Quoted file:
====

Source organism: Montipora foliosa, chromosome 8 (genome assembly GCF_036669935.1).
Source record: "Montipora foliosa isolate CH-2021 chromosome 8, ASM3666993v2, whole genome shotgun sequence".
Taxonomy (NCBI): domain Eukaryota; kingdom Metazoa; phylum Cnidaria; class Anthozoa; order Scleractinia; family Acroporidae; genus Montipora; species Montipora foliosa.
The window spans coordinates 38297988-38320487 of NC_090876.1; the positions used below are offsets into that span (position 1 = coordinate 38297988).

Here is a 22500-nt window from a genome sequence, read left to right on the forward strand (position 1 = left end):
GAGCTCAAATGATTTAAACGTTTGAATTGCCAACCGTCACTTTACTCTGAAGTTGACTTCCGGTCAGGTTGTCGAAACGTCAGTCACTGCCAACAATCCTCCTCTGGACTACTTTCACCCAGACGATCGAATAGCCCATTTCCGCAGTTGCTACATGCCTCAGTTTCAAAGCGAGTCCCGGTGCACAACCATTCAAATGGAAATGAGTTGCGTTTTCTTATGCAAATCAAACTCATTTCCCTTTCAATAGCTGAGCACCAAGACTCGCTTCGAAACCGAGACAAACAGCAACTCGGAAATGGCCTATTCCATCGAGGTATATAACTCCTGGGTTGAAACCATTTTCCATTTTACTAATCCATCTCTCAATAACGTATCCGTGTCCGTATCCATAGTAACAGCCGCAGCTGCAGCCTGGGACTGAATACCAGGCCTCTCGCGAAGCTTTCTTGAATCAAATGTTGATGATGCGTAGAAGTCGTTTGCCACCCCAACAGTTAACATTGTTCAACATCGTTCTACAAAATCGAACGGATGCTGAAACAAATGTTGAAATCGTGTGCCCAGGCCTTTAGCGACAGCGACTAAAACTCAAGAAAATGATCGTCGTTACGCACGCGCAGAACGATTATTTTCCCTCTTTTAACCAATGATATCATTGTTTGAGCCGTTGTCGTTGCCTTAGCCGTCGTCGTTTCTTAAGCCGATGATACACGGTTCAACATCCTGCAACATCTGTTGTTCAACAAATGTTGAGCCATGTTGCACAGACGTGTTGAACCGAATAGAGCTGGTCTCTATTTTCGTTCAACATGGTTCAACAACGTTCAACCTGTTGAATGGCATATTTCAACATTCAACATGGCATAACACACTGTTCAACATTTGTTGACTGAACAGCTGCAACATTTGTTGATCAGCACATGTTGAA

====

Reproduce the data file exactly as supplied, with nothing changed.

Source organism: Montipora foliosa, chromosome 8 (genome assembly GCF_036669935.1).
Source record: "Montipora foliosa isolate CH-2021 chromosome 8, ASM3666993v2, whole genome shotgun sequence".
Taxonomy (NCBI): domain Eukaryota; kingdom Metazoa; phylum Cnidaria; class Anthozoa; order Scleractinia; family Acroporidae; genus Montipora; species Montipora foliosa.
The window spans coordinates 38297988-38320487 of NC_090876.1; the positions used below are offsets into that span (position 1 = coordinate 38297988).

Here is a 22500-nt window from a genome sequence, read left to right on the forward strand (position 1 = left end):
GAGCTCAAATGATTTAAACGTTTGAATTGCCAACCGTCACTTTACTCTGAAGTTGACTTCCGGTCAGGTTGTCGAAACGTCAGTCACTGCCAACAATCCTCCTCTGGACTACTTTCACCCAGACGATCGAATAGCCCATTTCCGCAGTTGCTACATGCCTCAGTTTCAAAGCGAGTCCCGGTGCACAACCATTCAAATGGAAATGAGTTGCGTTTTCTTATGCAAATCAAACTCATTTCCCTTTCAATAGCTGAGCACCAAGACTCGCTTCGAAACCGAGACAAACAGCAACTCGGAAATGGCCTATTCCATCGAGGTATATAACTCCTGGGTTGAAACCATTTTCCATTTTACTAATCCATCTCTCAATAACGTATCCGTGTCCGTATCCATAGTAACAGCCGCAGCTGCAGCCTGGGACTGAATACCAGGCCTCTCGCGAAGCTTTCTTGAATCAAATGTTGATGATGCGTAGAAGTCGTTTGCCACCCCAACAGTTAACATTGTTCAACATCGTTCTACAAAATCGAACGGATGCTGAAACAAATGTTGAAATCGTGTGCCCAGGCCTTTAGCGACAGCGACTAAAACTCAAGAAAATGATCGTCGTTACGCACGCGCAGAACGATTATTTTCCCTCTTTTAACCAATGATATCATTGTTTGAGCCGTTGTCGTTGCCTTAGCCGTCGTCGTTTCTTAAGCCGATGATACACGGTTCAACATCCTGCAACATCTGTTGTTCAACAAATGTTGAGCCATGTTGCACAGACGTGTTGAACCGAATAGAGCTGGTCTCTATTTTCGTTCAACATGGTTCAACAACGTTCAACCTGTTGAATGGCATATTTCAACATTCAACATGGCATAACACACTGTTCAACATTTGTTGACTGAACAGCTGCAACATTTGTTGATCAGCACATGTTGAA